Synopsis: From Good Reads
There’s a lot Zoey would like to forget. Like how her father has knocked up his twenty-four-year old girlfriend. Like Zoey’s fear that the whole town will find out about her mom’s nervous breakdown. Like darkly handsome bad boy Doug taunting her at school. With her life about to become a complete mess, Zoey fights back the only way she knows how, using her famous attention to detail to make sure she’s the perfect daughter, the perfect student, and the perfect girlfriend to ultra-popular football player Brandon.
But then Zoey is in a car crash, and the next day there’s one thing she can’t remember at all—the entire night before. Did she go parking with Brandon, like she planned? And if so, why does it seem like Brandon is avoiding her? And why is Doug—of all people—suddenly acting as if something significant happened between the two of them? Zoey dimly remembers Doug pulling her from the wreck, but he keeps referring to what happened that night as if it was more, and it terrifies Zoey to admit how much is a blank to her. Controlled, meticulous Zoey is quickly losing her grip on the all-important details of her life—a life that seems strangely empty of Brandon, and strangely full of Doug.
Written in first person narrative, the reader is thrown directly into Zoey’s life. I have to admit I didn’t really like Zoey at the start of the story. I found her quite shallow, as if she thought of herself above the rules that apply to everyone else. She is quick to believe gossip and rumours which makes her completely paranoid when she is in the position of having something to hide.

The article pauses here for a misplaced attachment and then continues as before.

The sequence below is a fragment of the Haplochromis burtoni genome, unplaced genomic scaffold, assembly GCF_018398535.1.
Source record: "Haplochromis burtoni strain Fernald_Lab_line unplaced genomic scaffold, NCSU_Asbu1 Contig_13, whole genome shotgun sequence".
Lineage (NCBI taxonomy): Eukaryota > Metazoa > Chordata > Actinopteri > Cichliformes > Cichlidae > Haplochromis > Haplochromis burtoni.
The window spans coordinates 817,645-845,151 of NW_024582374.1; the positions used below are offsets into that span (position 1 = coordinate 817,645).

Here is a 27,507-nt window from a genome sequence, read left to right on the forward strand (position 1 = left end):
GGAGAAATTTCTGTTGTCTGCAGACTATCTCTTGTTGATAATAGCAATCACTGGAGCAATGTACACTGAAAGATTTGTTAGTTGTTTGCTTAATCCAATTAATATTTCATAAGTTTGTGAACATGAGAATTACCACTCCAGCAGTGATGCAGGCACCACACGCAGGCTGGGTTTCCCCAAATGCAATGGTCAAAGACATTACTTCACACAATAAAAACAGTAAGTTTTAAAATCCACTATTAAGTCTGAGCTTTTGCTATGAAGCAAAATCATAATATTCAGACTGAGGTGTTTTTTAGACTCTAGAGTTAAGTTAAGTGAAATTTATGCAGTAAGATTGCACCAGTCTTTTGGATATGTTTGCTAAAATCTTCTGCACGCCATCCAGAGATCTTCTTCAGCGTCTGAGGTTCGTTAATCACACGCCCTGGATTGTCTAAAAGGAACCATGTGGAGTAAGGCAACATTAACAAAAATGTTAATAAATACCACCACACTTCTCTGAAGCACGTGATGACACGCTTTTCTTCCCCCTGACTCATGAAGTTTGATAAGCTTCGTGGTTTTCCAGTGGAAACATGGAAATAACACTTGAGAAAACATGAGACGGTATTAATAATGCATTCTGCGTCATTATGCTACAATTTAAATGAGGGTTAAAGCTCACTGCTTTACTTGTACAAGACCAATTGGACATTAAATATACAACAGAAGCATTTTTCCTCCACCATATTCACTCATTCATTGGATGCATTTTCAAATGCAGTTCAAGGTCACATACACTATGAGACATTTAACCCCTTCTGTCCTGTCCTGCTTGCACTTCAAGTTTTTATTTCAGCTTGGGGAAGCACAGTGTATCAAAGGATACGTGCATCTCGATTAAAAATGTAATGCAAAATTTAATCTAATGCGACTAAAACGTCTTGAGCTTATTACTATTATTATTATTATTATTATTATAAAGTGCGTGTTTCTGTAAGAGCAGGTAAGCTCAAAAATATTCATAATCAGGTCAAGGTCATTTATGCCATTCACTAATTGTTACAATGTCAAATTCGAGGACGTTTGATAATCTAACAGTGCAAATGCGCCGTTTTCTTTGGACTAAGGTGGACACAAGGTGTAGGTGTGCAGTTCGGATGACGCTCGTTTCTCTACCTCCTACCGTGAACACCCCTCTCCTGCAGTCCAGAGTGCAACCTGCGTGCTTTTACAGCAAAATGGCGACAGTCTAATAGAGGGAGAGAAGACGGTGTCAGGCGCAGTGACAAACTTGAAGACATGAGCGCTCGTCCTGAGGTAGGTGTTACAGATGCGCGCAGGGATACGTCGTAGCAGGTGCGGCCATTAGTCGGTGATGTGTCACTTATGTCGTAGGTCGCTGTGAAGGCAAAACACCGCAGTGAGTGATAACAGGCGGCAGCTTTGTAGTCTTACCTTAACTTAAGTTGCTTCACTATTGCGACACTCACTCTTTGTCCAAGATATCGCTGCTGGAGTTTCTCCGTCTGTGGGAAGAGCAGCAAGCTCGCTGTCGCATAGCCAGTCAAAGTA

It was only as the story progressed and Zoey looks back at events in her life that I could appreciate the barrier/facade she has created for herself. Her mother has instilled in her the notion that people judge you solely on outward appearance and if you project the right appearance then problems disappear into the background. We all know this doesn’t work and Zoeys mom’s nervous breakdown just emphasised the point that you cant hide away from problems as they will just fester and escalate.
I found myself really caring for Zoey, although she had lost her memory it was as if her eyes had been opened to the whole ugly truth for the first time. It really brought out some strong emotions in me as I was reading it.
It is always a shock for a child to see their parents as just people with faults the same as everyone else rather than the idolised image of mom and dad. Being from a divorced family myself, I think it is a dream of every child of divorced parents that they get back together, even if they know deep down the reality of that particular scenario would be worse than the divorce itself.
Some of Zoeys actions were questionable before the memory loss but nevertheless understandable. You really feel as if she was trying to distance herself from the traumatic events in her life by giving herself another point of focus. Why she picked Brandon for this is still beyond me, was she really naive enough to think that she could change him.
The chemistry between Zoey and Doug was HOT, HOT, HOT. I completely loved everything about him. The parallels between Zoeys father and Doug’s were ingenious, both were bullies, the difference being that at least Zoey had her Mum to turn to. I could completely relate, my father is a bully who likes to belittle people. I guess one of the reasons I read YA is that I have ‘issues’ of my own and reading about them in other people’s lives and their ways of dealing helps me get some perspective *enough of the sharing* 🙂 I really felt as if it was a karma sort of thing between Zoey and Doug; they were meant for each other but life had got in the way only to give them a second chance years later.
For me, by Zoey losing her memory she was able to find herself.
I loved this book and I highly, highly recommend it. It was a wonderfully quirky road to self discovery and first love. AWESOME!!!!!!